Class 3C and Class 2C. Tree Selection. Keen Ponderosa Pine Tree Classification.
Photo by: F.P. Keen Date: September 1934
Credit: USDA Forest Service, Pacific Northwest Region, State and Private Forestry, Forest Health Protection. Collection: Bureau of Entomology Collection; La Grande, Oregon. Image: BUR-8716
To learn more about this photo collection see: Wickman, B.E., Torgersen, T.R. and Furniss, M.M. 2002. Photographic images and history of forest insect investigations on the Pacific Slope, 1903-1953. Part 2. Oregon and Washington. American Entomologist, 48(3), p. 178-185.
The following information about the Keen Classification system is excerpted from Wickman, Boyd E. 2005. Harry E. Burke and John M. Miller, pioneers in Western forest entomology. Gen. Tech. Rep. PNW-GTR-638. Portland, OR: U.S. Department of Agriculture, Forest Service, Pacific Northwest Research Station. 163 p.:
"Keen’s research on tree classification continued in Oregon and was called the “Keen Ponderosa Pine Tree Classification.” The Salman-Bongberg approach was called the “California Pine Risk-Rating System.” Both systems evolved from research on tree susceptibility to bark beetle attack that had been conducted in the 1920s by Miller, Keen, Patterson, Person, and Struble. Tree growth rates were a particularly important area of the studies, with Miller and Person proposing that slower growing mature ponderosa pine were more susceptible to attack by the western pine beetle than younger more vigorous trees (Smith et al. 1981).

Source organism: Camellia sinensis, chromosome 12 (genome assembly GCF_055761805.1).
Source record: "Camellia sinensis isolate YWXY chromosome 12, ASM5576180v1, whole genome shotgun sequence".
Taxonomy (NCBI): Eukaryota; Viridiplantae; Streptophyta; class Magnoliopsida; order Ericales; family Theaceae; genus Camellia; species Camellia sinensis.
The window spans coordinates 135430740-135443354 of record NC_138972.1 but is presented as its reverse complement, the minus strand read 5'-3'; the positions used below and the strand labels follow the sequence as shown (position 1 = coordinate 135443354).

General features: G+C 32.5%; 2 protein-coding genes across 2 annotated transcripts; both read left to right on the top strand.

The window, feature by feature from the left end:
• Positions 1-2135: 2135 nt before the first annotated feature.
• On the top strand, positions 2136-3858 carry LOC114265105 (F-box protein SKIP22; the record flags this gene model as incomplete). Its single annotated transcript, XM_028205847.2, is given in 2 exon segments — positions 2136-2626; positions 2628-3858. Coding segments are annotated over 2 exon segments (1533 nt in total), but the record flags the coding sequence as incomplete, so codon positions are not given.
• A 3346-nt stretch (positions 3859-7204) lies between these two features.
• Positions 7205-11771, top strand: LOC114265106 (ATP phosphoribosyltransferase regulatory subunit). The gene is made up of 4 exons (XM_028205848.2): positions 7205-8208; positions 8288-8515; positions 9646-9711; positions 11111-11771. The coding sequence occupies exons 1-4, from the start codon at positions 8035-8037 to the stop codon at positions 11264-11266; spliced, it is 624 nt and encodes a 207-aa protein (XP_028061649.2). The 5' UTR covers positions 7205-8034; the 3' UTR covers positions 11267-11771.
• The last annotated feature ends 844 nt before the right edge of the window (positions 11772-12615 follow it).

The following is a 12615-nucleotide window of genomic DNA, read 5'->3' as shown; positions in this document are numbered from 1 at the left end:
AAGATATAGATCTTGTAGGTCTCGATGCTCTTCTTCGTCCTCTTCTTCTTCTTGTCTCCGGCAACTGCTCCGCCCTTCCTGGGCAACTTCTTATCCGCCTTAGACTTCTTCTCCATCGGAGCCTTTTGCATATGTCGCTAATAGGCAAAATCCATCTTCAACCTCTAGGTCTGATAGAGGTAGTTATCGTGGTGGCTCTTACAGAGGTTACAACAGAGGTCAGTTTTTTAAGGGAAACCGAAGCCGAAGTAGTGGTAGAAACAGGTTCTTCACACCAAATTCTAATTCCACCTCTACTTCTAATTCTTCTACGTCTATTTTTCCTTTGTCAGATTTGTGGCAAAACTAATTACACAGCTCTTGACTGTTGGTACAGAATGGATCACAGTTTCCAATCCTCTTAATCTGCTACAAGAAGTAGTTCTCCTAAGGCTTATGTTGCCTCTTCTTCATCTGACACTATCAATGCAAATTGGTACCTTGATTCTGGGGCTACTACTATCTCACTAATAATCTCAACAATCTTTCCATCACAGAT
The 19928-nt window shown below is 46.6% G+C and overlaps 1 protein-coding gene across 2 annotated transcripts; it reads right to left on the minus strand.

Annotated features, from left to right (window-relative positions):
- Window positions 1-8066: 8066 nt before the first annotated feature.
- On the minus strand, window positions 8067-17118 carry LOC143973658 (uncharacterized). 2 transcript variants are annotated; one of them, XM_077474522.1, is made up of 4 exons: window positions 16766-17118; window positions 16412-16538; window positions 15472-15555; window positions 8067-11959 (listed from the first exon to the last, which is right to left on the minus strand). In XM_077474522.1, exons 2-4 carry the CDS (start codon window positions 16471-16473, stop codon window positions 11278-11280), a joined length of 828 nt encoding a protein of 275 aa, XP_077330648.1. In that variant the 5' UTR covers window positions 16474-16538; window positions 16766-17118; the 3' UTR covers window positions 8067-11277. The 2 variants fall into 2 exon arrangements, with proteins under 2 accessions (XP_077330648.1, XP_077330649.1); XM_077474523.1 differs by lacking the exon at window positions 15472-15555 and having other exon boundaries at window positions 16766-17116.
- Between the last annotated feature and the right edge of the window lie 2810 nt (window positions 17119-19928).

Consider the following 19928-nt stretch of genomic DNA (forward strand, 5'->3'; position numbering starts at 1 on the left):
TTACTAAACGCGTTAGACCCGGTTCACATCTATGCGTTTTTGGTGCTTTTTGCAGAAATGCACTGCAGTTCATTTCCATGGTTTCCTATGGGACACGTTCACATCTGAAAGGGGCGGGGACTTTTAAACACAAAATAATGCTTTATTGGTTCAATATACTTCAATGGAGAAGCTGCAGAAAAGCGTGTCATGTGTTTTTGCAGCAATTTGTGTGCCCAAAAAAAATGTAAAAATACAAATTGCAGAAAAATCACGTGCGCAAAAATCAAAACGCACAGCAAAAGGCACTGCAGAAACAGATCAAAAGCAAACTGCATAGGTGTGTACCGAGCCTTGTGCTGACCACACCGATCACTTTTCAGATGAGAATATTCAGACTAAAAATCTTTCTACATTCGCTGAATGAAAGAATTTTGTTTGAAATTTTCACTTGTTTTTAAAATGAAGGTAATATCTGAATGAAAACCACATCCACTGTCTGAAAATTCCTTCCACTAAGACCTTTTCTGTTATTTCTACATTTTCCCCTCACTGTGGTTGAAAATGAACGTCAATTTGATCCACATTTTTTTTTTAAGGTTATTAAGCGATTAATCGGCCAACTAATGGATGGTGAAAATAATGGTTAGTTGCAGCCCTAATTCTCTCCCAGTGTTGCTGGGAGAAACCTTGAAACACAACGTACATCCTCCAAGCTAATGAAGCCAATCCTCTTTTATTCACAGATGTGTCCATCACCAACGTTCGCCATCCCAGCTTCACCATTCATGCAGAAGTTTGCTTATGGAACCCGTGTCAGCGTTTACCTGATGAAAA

The rating systems resulted in a silvicultural approach to managing the western pine beetle instead of the direct control method of felling infested trees, then peeling and burning the bark. This was a breakthrough for forest managers that allowed them to capture the economic value of susceptible trees before they were killed by bark beetles, and at the same time resulted in decreased beetle populations or at least seemed to prevent outbreaks. The Salman- Bongberg California risk-rating system identified susceptible trees by assigning penalty points to crown and stem characteristics of a tree. This was followed up by a logging practice called sanitation salvage (Smith et al. 1981). The Keen system, involved four classes based on age and four vigor classes within each age class. It was oriented more toward identifying the susceptibility of individual trees to insect attack. Keen also assigned penalty points in his system. It was slightly more complex to use and was not directly tied to the sanitation salvage concept, but a certain level of logging of susceptible trees was generally followed. Keen’s classification was more widely used in ponderosa pine stands of eastern Oregon, and the California system was used for both ponderosa pine and Jeffrey pine stands in eastern California." For more, see: www.fs.fed.us/pnw/publications/pnw_gtr638/